In 2012, we saw low-tech robots, high-tech toilets, computer games that diagnose malaria and a hacksaw made from rebar. It was a year of creativity and these are some of the high-potential prototypes and promising projects that we covered.
Dean Kamen, the inventor and founder of FIRST Robotics Competition, has built a powerful water purifier for use in developing countries. And he has enticed Coca Cola to distribute it. The Slingshot purifier treats river water, saltwater and even mud or raw sewage. It is a vapor compression distiller that produces 10 gallons of water per hour while running on only one kilowatt of electricity.
New research shows that biochar produced in a simplified gasifier strips agrochemicals from water. Putting his research to use, Josh Kearns, science director at Aqueous Solutions, is building a water treatment system that includes 35 cubic feet of char.
The Bill and Melinda Gates Foundation continued to invest heavily in new toilet technology in 2012. The four winners of its second round of the Reinvent the Toilet challenge won a combined sum of more than $3 million in grants to develop their designs. RTI International in North Carolina won $1.3 million to improve its system that converts waste into fuel briquettes that it burns for storable energy. It also churns out treated, but non-potable, water.
On the other side of the technology spectrum, Jason Kass, who founded Toilets for People, has developed a low-tech spinoff of the composting toilet. Kass argues that simple designs like his, and like those favored by SOIL in Haiti, are the right response to the world’s sanitation problem.
A future of solar panels made from agricultural waste is underway in labs worldwide. Within the next decade, people in off-grid villages may be able to make their own solar panels from cheap materials mixed with yard clippings or agricultural waste, MIT researchers say. Thanks to their advances in the field, biophotovoltaics are now accessible to the average lab anywhere in the world.
Trailers decked with solar panels generate electricity for 4000 people in Haiti today, and they could reach as many as seven million homes by the year 2020. The IEEE Community Solutions Initiatives group’s plan is ambitious, but they think it could work if they find the right mix of charitable donations and entrepreneurial spirit in the countries where they operate.
Malaria may be meeting its match in online puzzle addicts. Aydogan Ozcan and Sam Mavandadi at the University of California, Los Angeles, created a kind of picture-hunt game to crowdsource the work of spotting plasmodium parasites in red blood cells.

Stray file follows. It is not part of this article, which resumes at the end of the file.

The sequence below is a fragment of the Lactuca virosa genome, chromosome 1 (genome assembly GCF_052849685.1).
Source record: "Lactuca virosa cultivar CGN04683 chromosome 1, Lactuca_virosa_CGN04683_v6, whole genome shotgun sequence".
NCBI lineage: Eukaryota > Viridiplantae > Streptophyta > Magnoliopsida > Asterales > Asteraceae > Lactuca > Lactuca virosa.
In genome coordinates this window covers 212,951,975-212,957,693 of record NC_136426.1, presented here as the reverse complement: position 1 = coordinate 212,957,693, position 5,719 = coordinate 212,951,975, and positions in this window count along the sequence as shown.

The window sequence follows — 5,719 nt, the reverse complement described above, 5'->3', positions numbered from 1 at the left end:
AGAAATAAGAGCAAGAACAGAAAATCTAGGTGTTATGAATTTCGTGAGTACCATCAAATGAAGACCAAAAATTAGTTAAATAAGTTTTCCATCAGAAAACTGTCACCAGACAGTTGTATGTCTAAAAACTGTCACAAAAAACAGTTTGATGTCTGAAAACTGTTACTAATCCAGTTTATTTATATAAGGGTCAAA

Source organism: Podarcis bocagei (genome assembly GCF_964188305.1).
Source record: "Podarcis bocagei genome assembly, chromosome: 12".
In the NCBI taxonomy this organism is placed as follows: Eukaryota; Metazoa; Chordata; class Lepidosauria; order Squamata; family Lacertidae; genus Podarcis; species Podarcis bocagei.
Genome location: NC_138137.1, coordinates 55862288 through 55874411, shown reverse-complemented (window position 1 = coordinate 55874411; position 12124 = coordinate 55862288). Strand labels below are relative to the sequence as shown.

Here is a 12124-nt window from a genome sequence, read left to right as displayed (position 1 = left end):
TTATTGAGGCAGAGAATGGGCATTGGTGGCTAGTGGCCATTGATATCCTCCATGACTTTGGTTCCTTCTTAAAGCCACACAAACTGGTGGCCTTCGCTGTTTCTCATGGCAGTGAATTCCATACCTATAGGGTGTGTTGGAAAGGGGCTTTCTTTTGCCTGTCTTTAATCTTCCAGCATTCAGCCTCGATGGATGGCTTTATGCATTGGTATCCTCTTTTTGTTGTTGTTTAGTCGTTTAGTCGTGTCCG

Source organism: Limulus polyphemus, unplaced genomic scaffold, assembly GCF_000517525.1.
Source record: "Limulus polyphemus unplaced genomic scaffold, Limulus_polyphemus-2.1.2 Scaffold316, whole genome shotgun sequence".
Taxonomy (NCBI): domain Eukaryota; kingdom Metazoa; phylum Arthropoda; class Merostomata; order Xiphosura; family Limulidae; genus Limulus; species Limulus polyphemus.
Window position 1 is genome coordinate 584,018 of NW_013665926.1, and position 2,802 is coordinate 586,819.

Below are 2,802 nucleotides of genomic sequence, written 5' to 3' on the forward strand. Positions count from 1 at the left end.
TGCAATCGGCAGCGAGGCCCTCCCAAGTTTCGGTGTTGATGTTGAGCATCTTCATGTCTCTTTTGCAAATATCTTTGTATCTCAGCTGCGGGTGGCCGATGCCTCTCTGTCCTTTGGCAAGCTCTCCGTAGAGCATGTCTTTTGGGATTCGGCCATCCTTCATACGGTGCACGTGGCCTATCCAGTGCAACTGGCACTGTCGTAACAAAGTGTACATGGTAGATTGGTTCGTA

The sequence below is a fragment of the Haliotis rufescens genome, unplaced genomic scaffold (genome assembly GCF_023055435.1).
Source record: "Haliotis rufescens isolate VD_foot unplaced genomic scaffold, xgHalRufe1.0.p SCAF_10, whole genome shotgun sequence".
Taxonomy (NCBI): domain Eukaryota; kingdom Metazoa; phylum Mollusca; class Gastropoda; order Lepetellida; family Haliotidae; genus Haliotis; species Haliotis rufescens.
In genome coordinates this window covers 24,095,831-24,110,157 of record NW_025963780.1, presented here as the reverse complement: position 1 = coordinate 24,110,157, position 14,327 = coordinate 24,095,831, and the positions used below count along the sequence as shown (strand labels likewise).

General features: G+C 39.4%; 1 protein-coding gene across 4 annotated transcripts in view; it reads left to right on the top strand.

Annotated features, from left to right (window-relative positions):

There is nothing high-tech or even new about these designs for homemade hand tools, but we’re placing them here because they found a home together on the same page online for the first time. Thanks to a collaboration with their maker, Larry Bentley, we created a pictorial how-to guide at Instructables.com. The hope is that these designs will make it to the places where tools are scarce. How to make a village tool set Make your own low-cost pliers, drill, bits, hack saw and vices.
Working with an agricultural cooperative in Benin, Penn State students developed a grinder to process the baobab fruit.
A newly designed sorghum press is under construction in Mali A team from Engineers Without Borders at the University of California, Santa Barbara, has developed a low-cost human-powered sorghum press made from materials found in Mali, where it is used. The machine is processing sorghum and adding value to the harvest in a farming community there.
This three-wheeled flatbed truck is undergoing upgrades at the request of its users in Cameroon. Now in its third prototype, the truck meets specifications that farmers and other drivers in Cameroon have laid out for Engineering students at Purdue University. Future improvements could include attachments that convert the vehicle into other machines such as a water pump or an agricultural food processor.
This cute Suckerbot is one of the winners of the African Robotics Network’s $10 robot challenge. Most of the 28 entries from around the world hit the price target or somewhere near it. Access to robotics kits is no longer the sole privilege of students in well-off schools. You can now make robots using off-the-shelf parts for just a few dollars.
Island-hopping long-distance WiFi is linking remote schools in Micronesia to the Internet. The students go online using laptops that also get their power from the sun.
Two inventors gave us a glimpse at their prototyping process. We like this visual journey from out-of-box ideas that didn’t work to a useful, foot-powered washing machine that hits many of the design principles for resource-poor settings. Its cost is low and its parts are easy to find in most places.